Charles Bradley at Brilliant Corners

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He asked the crowd to listen to the words of the final song of the set, “Why Is It So Hard,” saying, “Listen to the lyrics and you’ll know the story of my life,” he said. “It’s taken you to bring me forward to do some good.” His feelings clearly came out of real experience as he belted the chorus, “Why is it so hard to make it in America?” As the curtain closed on the stage, Bradley jumped down and hugged everyone he could.











Bill Callahan at Brilliant Corners

Cryptic singer-songwriter Bill Callahan’s record Apocalypse is one of the year’s best, and his new songs sounded brilliant Friday night (Sept. 16) at the Brilliant Corners of Popular Amuseuments festival in Chicago. So did his older songs. Callahan’s two backing musicians fleshed out Callahan’s spare guitar playing without overwhelming it. Matt Kinsey’s electric guitar lines sounded like extensions of what Callahan was playing, integral and necessary parts of the melodies, as opposed to decorative layers. Neal Morgan’s drumming did more than keep the rhythm, adding colors to the sound, and intensifying the aggression in certain key moments. “We’re having a slightly better time with each song,” Callahan remarked midconcert, in his low-key manner. That indeed seemed to be the case.

Callahan’s lyrics are sometimes puzzling, inviting listeners to impose their own meanings. During one of the quirkiest songs on the new record, the anti-anthemic anthem “America!,” Callahan slipped into a bit of “Amazing Grace.” Callahan’s singing was understated, but he conveyed a great deal of melody in a few notes.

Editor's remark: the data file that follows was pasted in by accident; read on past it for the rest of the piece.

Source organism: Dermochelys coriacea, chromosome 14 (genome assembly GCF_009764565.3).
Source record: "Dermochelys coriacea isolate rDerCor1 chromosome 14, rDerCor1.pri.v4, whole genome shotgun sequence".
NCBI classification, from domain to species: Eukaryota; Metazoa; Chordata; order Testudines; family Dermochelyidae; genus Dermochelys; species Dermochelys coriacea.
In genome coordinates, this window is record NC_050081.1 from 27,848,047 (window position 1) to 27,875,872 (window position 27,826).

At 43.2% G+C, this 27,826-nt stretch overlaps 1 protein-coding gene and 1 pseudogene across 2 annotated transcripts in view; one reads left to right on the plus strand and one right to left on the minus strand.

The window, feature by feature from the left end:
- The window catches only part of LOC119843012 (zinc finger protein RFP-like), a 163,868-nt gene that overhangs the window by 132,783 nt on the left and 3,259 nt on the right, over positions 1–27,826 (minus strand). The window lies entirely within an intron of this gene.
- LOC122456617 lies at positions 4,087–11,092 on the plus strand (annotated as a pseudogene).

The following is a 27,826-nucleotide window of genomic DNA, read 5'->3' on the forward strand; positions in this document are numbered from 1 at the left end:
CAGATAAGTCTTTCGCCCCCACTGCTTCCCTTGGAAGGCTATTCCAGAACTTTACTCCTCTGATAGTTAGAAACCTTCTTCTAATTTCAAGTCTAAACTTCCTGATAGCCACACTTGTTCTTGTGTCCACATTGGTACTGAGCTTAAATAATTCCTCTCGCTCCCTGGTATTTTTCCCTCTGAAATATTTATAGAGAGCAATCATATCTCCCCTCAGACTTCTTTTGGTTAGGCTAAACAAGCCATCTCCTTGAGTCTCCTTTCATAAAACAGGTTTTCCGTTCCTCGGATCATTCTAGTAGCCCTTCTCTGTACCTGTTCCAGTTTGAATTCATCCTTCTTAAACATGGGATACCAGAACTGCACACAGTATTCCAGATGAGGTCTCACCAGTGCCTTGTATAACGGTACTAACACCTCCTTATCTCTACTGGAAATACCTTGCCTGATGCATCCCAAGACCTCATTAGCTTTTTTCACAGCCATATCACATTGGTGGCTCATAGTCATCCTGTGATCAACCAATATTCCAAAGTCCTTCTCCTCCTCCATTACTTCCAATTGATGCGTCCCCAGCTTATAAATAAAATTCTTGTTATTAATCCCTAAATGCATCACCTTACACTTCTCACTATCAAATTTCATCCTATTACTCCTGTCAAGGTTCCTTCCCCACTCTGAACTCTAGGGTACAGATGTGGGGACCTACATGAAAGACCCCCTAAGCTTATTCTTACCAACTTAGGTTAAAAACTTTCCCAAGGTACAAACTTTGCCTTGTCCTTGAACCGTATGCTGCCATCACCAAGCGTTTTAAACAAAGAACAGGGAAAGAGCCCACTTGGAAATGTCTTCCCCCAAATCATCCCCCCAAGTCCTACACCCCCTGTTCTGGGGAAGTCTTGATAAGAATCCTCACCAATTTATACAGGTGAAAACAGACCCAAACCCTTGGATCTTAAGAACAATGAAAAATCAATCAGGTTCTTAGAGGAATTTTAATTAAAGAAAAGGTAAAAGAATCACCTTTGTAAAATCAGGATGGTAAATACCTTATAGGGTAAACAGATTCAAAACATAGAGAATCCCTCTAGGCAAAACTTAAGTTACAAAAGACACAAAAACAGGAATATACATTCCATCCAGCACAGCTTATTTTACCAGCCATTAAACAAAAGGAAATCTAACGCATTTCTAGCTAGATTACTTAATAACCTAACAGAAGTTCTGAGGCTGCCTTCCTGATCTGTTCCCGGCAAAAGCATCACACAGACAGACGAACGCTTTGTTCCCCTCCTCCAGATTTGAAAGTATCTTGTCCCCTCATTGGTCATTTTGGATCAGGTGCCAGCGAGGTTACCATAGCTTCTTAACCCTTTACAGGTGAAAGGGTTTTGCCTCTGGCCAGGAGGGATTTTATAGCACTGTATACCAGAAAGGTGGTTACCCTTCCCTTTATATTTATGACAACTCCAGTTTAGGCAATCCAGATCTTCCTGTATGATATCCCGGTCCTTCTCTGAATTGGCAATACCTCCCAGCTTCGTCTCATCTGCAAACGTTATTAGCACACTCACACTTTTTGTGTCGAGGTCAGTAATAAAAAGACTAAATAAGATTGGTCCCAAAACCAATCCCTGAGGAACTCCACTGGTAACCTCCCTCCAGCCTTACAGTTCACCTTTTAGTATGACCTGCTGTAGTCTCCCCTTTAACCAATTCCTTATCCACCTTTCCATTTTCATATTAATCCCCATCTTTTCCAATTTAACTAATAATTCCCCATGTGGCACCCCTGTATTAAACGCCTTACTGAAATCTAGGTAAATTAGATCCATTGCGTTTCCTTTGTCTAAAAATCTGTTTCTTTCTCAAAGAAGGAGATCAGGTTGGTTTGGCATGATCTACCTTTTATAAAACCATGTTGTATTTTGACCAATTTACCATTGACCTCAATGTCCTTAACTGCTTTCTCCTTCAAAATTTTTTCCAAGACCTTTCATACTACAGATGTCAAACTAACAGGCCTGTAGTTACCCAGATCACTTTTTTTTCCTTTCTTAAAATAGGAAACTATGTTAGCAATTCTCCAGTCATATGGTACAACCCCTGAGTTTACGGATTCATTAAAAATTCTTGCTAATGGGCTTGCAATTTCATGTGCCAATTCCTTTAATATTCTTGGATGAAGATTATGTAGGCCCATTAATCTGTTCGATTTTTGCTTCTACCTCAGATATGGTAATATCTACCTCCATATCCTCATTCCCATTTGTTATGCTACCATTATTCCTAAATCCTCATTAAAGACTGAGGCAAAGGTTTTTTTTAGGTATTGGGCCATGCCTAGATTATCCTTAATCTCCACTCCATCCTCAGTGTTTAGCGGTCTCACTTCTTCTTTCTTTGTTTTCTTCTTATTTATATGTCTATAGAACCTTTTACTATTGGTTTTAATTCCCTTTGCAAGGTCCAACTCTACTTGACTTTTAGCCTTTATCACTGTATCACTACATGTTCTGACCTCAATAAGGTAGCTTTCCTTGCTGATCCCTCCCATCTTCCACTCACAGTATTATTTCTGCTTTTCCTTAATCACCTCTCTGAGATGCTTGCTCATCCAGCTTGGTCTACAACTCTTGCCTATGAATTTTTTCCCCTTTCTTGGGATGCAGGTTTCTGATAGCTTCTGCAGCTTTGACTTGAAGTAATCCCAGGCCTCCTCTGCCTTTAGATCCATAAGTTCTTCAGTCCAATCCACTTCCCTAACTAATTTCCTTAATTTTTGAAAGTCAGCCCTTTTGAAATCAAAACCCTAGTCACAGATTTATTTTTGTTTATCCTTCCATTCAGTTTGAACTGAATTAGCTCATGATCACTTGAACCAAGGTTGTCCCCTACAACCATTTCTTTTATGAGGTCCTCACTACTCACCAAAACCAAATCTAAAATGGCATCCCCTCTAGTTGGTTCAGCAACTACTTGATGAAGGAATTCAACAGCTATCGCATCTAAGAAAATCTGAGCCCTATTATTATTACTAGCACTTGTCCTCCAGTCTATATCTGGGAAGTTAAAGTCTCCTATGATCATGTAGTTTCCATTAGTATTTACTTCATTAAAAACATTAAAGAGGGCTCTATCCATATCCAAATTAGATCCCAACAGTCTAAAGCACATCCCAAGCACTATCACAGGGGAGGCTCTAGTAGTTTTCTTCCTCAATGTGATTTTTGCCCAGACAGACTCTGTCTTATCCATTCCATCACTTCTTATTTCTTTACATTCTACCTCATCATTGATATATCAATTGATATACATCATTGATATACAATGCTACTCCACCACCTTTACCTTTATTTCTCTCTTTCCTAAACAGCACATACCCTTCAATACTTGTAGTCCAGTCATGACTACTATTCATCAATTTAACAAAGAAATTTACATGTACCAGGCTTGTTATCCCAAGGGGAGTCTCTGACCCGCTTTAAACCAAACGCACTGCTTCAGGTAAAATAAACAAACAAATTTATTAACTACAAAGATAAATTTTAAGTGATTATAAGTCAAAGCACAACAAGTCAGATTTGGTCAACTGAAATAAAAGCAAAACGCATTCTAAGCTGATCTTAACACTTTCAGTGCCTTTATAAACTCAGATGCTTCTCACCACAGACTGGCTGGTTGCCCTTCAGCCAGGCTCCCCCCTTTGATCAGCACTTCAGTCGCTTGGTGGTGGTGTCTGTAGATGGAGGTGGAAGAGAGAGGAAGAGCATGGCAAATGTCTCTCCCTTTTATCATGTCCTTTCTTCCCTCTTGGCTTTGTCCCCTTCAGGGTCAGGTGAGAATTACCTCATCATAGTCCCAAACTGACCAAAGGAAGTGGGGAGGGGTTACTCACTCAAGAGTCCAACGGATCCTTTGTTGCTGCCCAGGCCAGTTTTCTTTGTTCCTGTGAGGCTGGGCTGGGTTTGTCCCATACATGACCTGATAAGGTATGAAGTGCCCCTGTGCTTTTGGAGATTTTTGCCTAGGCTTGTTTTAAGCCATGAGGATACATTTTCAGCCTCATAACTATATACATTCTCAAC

Neal Morgan

Matt Kinsey

Brilliant Corners of Popular Amusements

The carnival grounds

A new festival made its debut in Chicago this past weekend: Brilliant Corners of Popular Amusements, which combined rock and world music with circus acts and a carnival in Eckhart Park. I was there Friday and Saturday. The festival is an interesting concept, and the music lineup was strong, but attendance was spotty. The chilly weather may have been partly to blame, as well as the admission prices: per night to see music, per circus act. Those aren’t exorbitantly high prices compared to many concerts, but they’re steeper than what people expect to pay for a street festival. And what about getting some interaction between the circus acts and the musicians?

I’ll post separate reviews and photo galleries for the two acts that were the main attractions for me: Bill Callahan on Friday night and Charles Bradley on Saturday. I also dug the Krautrock grooves of Chicago band CAVE, and Sidi Toure’s hypnotic African guitar music on Friday. On Saturday, A Hawk and a Hacksaw were another highlight, with their Balkan and Greek dance rhythms. The final band of the night Saturday was School of Seven Bells, who sounded all shiny and pretty but not terribly exciting, in my opinion. I missed Sunday’s part of the festival, though from the comments I saw on Twitter, it sounds like headliners Shellac drew a good crowd and Dan Deacon was his usual entertaining self.

The carnival grounds

George Orange

CAVE

CAVE

Bomba Estereo

Sidi Toure

Sidi Toure

Sidi Toure

The Lonesome Organist

Dark Dark Dark

A Hawk and a Hacksaw

A Hawk and a Hacksaw

A Hawk and a Hacksaw

A Hawk and a Hacksaw

A Hawk and a Hacksaw

School of Seven Bells

School of Seven Bells

School of Seven Bells

School of Seven Bells